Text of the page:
THE LEGEND OF CULLEOKA
how OUR TOWN CAME TO BE CALLED CULLEOKA
Located in the middle of the Volunteer State adjacent to Columbia, “the dimple of the universe,” is a quiet farming community still holding to values of yesteryear: faith, family and hard work. Imagine a land with flowing natural spring waters, where wildlife abounded and that was once home to our brother, the American Indian. This is land where springs can still be found and an abundance of wildlife continues to roam our valleys and fields.
As a child, my grandfather often found Indian artifacts on the family farm, just off Graham Road. The arrowheads and other treasures unearthed while preparing the grounds for seasonal planting provided handheld testimony to the heritage of the land. Sadly, these collections have been sold, lost or pilfered over the years. And after decades of progress, many of the free-running springs are now buried under railroad ties and reshaped highways. Yet, in spite of the progress, history still holds claim to our community, even if it is in name only.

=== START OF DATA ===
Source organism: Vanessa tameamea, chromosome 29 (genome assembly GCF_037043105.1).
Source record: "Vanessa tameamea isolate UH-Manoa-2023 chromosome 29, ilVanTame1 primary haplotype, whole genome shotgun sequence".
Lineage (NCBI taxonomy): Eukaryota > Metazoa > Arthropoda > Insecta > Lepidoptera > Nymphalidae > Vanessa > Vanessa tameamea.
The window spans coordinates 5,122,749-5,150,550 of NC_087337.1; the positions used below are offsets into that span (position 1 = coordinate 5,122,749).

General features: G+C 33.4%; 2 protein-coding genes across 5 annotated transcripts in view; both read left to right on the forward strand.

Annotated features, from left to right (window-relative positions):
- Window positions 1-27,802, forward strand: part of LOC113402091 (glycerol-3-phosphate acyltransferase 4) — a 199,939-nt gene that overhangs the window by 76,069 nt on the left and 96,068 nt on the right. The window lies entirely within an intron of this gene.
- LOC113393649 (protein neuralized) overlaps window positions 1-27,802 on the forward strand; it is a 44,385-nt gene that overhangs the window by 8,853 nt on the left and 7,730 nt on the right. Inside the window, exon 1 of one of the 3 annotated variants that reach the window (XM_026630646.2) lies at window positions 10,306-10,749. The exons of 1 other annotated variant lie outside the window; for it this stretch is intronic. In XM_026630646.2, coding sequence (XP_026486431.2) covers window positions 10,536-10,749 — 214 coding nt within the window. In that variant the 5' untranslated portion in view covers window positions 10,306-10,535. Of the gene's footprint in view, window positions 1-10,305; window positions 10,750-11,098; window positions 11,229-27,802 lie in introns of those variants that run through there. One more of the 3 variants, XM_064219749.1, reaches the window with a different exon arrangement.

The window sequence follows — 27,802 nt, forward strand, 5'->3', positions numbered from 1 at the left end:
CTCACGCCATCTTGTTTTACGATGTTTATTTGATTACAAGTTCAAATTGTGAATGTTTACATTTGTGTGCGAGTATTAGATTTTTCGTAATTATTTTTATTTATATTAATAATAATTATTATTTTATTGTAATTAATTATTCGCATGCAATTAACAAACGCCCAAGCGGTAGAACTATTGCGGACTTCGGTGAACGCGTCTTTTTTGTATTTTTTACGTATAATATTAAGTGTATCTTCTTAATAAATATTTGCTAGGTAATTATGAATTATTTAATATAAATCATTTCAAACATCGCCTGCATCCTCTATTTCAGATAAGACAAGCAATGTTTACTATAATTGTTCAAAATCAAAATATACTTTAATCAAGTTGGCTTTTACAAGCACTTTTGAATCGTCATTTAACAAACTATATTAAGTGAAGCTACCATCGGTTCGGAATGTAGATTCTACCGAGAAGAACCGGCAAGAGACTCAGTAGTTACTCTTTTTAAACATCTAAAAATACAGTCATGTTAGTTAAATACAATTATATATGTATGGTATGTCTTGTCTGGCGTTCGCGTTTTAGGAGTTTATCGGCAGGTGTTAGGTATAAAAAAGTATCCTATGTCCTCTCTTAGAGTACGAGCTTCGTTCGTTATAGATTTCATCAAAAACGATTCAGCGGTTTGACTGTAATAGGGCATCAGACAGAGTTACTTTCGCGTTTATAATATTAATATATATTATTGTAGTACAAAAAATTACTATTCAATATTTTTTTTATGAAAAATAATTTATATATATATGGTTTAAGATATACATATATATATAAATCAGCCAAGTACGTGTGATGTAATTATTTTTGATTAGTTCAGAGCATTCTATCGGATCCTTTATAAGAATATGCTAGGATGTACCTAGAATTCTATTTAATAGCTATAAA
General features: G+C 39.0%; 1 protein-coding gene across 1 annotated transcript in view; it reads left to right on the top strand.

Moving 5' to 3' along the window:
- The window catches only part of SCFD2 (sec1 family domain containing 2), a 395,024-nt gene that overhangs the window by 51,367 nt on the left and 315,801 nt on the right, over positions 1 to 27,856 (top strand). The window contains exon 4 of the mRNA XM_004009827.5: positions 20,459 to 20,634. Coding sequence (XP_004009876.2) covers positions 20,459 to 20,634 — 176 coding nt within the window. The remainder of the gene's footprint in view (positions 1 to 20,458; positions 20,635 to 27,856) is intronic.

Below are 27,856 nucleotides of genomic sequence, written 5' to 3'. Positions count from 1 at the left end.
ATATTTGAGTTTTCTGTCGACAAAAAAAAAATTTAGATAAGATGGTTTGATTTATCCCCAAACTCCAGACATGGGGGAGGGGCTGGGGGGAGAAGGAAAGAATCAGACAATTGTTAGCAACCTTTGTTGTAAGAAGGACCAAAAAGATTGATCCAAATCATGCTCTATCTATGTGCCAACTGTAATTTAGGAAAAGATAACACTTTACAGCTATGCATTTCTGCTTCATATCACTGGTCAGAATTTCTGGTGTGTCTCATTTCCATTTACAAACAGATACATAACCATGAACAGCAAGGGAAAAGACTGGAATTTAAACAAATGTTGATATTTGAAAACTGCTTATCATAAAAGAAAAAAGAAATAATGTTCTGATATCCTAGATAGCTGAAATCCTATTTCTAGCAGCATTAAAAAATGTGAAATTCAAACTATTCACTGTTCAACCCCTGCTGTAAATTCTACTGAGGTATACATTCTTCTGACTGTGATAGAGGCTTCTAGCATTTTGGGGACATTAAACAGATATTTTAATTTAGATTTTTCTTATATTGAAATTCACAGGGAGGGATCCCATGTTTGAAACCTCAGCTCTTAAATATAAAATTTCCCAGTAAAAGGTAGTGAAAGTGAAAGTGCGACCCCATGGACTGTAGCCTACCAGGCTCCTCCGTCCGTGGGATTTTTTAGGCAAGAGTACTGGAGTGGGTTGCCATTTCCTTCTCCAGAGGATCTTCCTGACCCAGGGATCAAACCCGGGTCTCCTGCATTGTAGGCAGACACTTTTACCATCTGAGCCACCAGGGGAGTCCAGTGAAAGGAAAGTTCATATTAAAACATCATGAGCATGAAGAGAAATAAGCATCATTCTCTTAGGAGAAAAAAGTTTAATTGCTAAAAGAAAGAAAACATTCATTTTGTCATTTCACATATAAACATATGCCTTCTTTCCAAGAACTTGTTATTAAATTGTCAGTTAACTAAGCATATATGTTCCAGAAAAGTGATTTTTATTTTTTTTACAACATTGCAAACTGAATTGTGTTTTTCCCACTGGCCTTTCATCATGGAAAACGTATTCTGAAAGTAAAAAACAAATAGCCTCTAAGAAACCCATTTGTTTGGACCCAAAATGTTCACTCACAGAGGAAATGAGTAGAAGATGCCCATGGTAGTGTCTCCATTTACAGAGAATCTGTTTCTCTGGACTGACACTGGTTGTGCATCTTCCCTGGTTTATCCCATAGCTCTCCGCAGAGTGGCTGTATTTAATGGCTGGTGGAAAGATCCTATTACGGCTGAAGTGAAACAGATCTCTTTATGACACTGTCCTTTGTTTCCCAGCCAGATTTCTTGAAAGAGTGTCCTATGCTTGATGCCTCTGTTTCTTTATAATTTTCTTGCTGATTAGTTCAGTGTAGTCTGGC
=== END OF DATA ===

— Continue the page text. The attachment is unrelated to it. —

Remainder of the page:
Legend tells of a mighty Indian warrior who was overcome in a violent clash with another tribe over territorial rights. He died on the field of battle. Shortly afterward, the love of his life, a beautiful young Indian princess, was found still and lifeless in one of the springs. It seems her will to love overcame her will to live. In memoriam, her father, the tribe chief, called the spring “Culle” - the Choctaw Indian word for good or sweet, and “Oka” - meaning water. From then on, the springs were called Culle-oka and tenderly referred to as “Sweetwater.”
In this case, love never fails and has even prevailed - as our little village is known as Culleoka to this day.
Lacy wildflowers and a tree-lined "sweetwater" creek on a Culleoka, Tenn. farm.